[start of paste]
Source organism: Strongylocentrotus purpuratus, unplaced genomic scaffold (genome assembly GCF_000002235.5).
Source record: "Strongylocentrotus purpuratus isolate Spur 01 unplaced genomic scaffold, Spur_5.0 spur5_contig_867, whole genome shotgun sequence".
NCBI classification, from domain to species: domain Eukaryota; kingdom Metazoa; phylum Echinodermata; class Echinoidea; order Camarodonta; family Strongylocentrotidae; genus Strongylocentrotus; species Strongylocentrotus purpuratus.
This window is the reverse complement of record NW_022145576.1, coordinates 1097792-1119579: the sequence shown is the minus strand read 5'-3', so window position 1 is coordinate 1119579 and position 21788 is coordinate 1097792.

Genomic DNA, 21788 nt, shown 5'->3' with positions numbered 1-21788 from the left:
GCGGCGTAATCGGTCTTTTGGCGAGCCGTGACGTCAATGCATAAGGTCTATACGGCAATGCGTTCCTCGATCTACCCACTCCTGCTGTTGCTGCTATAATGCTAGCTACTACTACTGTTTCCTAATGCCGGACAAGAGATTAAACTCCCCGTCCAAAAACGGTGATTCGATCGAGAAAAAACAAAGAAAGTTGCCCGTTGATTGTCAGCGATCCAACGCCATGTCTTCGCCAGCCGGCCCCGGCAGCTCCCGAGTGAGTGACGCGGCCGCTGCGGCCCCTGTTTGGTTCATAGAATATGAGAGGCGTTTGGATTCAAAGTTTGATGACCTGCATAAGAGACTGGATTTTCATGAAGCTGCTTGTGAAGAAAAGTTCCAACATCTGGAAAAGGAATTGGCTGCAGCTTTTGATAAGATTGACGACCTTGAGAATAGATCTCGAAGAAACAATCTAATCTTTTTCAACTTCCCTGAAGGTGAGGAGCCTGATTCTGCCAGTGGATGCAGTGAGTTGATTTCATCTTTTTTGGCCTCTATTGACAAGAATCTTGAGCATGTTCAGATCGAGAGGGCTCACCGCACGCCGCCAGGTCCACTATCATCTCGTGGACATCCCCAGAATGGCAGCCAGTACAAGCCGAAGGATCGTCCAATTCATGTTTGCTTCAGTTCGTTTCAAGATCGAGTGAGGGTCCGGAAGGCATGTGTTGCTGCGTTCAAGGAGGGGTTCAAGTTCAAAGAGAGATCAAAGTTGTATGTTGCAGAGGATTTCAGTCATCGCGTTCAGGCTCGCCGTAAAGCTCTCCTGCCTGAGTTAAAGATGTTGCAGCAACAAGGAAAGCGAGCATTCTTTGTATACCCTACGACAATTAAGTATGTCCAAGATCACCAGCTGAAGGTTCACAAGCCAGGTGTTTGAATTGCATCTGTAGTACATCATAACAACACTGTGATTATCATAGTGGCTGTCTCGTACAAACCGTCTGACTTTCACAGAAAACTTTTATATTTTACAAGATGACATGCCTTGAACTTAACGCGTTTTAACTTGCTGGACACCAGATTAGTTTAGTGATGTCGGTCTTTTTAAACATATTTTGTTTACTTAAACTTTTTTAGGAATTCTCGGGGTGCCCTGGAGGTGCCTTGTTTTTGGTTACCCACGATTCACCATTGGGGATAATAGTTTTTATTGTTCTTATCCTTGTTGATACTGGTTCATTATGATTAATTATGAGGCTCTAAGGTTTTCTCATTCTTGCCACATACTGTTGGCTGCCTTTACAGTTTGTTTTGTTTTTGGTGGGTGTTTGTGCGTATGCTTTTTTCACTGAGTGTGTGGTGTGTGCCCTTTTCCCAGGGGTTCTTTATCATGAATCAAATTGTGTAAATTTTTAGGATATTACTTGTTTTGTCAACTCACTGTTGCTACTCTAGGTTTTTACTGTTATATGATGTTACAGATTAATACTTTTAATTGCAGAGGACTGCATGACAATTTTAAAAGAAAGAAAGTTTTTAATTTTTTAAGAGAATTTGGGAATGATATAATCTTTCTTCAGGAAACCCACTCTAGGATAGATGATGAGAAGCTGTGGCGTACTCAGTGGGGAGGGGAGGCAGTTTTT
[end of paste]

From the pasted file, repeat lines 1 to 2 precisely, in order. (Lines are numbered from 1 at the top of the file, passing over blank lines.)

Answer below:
Source organism: Strongylocentrotus purpuratus, unplaced genomic scaffold (genome assembly GCF_000002235.5).
Source record: "Strongylocentrotus purpuratus isolate Spur 01 unplaced genomic scaffold, Spur_5.0 spur5_contig_867, whole genome shotgun sequence".